An Email Challenge

Merlin Mann throws down a serious challenge in today’s 43 folders. It’s a great business lesson, and one I’m going to think about for every email I send today, and hopefully, I can keep it up in the future.

Email Insanity & the 0.001 Challenge | 43 Folders

The 0.001 Challenge

Imagine that the person receiving the email you’re composing receives 1,000 other message each day more or less identical to yours. What would you do to distinguish yours from the others? What change would make your email amazingly easy to deal with and not insane? Does the content of your email belong someplace else? Like an SMS, a face-to-face meeting, or maybe even in an angry, venting screed that you never send.

What can you do to improve communication with your customers, partners, or constituents?

angel investing Business Entreprenurship

Angel Investing Talk 4-10-08

David Rose from NY Angels and Angelsoft spoke tonight at the 92nd Street Y’s Tribeca location on Hudson Street on Angel investing. About 225 people in attendance.

Key ideas: 600K companies start every year. Only 50k are funded by angels. Rest are funded by the founders, or by friends/family.

VC: Professional investors.
Angels: Rich-ish people investing own money and their mentoring time for a good economic and personal returns. – Early Stage Deals.
Profile of Angels – 57 yrs old, masters degree, 15 year entreprenur, 2.7 ventures founded. Has to be an accredited investor (1MM in assets,or 200k/yr income for 2 years or more). Invest for 9 years, in avg of 10 companies, have had 2 exits/closures, and 10% of their wealth is in angel investments.

Startup food chain is: You! first. You fund your own business. But, if you’re at a University or can create an app, you can go for an SBIR/STTR grant – phase I is up to 100k, phase II is up to 700k. Or, Bootstraping – get your own contracts/sales, and start up yourself.

Banks don’t like to invest – they rent money.

When you sell shares of your company, your first stage is usually sold to friends and family. This is a first test – if you believe you have a business that can scale, if you can’t convince friends or family to invest, there’s probably a problem.
Next stage – Angels – 25k – 250k.
In the middle -the gap – between 250k and 2MM. – Angel Groups – group of angels who share deal flow, pool capital, shared expenses (via dues), variety of experience, standardized terms, and lets them be smarter investors and enjoy social experience.

Later on stages – Venture Capital Firms, 200k and up.

Over time, there have developed over 300 groups. Typical groups do 7.3 deals, 4.5 are new, rest are follow-on, 1.9 mm (NY angels did 5-6MM), do aprox 250MM per round, on average. Typical angels are investing around 33K. NY Angels do 25k minimum per investment.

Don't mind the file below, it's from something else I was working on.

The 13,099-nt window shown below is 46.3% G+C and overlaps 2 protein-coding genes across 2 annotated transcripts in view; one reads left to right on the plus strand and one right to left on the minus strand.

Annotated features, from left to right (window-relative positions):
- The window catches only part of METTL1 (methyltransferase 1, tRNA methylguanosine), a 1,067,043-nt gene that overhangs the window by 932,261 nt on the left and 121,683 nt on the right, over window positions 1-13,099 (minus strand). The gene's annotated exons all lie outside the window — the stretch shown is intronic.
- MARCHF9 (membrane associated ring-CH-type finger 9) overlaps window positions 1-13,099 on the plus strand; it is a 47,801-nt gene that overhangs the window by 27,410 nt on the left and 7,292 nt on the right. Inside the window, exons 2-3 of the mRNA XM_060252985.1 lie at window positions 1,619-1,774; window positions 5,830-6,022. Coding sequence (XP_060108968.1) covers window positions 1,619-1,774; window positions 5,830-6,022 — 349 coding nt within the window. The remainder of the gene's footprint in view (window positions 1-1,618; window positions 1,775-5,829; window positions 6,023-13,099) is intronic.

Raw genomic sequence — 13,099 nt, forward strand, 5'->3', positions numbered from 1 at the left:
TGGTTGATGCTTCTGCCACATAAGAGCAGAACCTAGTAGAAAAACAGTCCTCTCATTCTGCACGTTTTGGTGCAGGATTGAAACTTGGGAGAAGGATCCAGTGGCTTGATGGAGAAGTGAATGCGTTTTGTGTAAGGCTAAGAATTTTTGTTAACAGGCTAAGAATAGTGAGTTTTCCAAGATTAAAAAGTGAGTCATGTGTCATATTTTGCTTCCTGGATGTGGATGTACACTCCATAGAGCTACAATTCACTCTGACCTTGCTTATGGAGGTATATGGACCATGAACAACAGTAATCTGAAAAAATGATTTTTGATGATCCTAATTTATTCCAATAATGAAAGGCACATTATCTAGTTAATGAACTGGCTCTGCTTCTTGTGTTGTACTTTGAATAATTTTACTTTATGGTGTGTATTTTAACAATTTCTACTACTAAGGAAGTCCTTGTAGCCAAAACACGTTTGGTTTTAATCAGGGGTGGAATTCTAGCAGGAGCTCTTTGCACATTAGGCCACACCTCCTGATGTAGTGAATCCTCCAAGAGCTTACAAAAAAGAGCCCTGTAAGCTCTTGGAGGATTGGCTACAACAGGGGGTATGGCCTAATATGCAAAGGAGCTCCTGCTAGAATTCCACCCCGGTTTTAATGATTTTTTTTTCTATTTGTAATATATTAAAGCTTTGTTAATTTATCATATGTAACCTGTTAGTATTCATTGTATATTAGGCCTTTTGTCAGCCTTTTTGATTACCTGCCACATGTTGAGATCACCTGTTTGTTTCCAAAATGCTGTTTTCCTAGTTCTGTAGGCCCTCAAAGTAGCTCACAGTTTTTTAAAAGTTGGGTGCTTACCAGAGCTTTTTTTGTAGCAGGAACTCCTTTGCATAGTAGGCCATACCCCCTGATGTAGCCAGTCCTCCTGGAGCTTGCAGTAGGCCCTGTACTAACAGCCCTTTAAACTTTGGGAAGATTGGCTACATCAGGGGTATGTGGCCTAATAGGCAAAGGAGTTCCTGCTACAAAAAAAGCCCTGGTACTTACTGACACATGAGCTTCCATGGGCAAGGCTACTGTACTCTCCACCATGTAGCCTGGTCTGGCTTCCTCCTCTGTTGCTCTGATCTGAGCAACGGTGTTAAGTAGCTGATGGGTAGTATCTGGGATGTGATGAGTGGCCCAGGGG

VCs invest in less than 1% of deals. Angels, about the same.

NY Angels get 30-40 plans/month. What do they look for?

  • Great Entrepreneurs – integrity, passion, skills, expertise in the domain, business management skill, leadership, commitment, vision, ability to listen and be coachable
  • Scalable business model – something that will get big, fast. Which is why web businesses can get funded.
  • Unfair advantage – something special that’s important to the angels , ex patents
  • External Validation – ex. sales, beta tests with known companies, great advisors,
  • Low investment required –
  • Reasonable Valuation – in case of angels, that often has to be low valuation – 1MM to 2-3MM

Secret economics of Angels –

  1. $1MM for angel investment from a person’s portfolio. Must diversity portfolio so
  2. Distribute it across 10 deals
  3. 1.25(to the 6th) = 3.8x ROI – it’s as risky as it gets, wants 25% annualized return, this is a long term hold 5-7 years (6 yrs).
  4. However, not every investment returns that amount.
  • 5 return 0. 0
  • 2 return 1x. 0.2 return
  • 2=3x return. 0.6 return
  • 3.8-.8 – last deal has to return 3x money. You have to make 30x to help the angel make their return.

So, if your deal isn’t in the position of returning 30x, they won’t invest.

How do you find an angel? Network and tell everyone. Get introductions. Lawyers, accountants, etc. LinkedIn could be good for it.

Angel groups have two parts of a process.
Part 1.

  1. Have a detailed business plan. They may not read the whole plan, but you must know the answers to the questions they’ll ask
  2. Research the groups to find a good fit.

Application to the group – including a video.
You get a one pager back, and gives to the angels, all the salient features of your business.

Angels get this – and try to figure out which are appropriate for them.

Part 2 – if your submission is accepted, (30 submit, 15 go forward)

  1. You’ll meet a screening committee – 3 deals per month are recommended forward to present
  2. You’re coached by angels to improve your presentation
  3. You’re then able to present to whole group
  4. Exec committee meets – once they find good company – will present to other groups in a network
  5. Attend a Due Dilligence meeting (2 hours) – meeting with those who are interested, go through financials, meet with mgmt team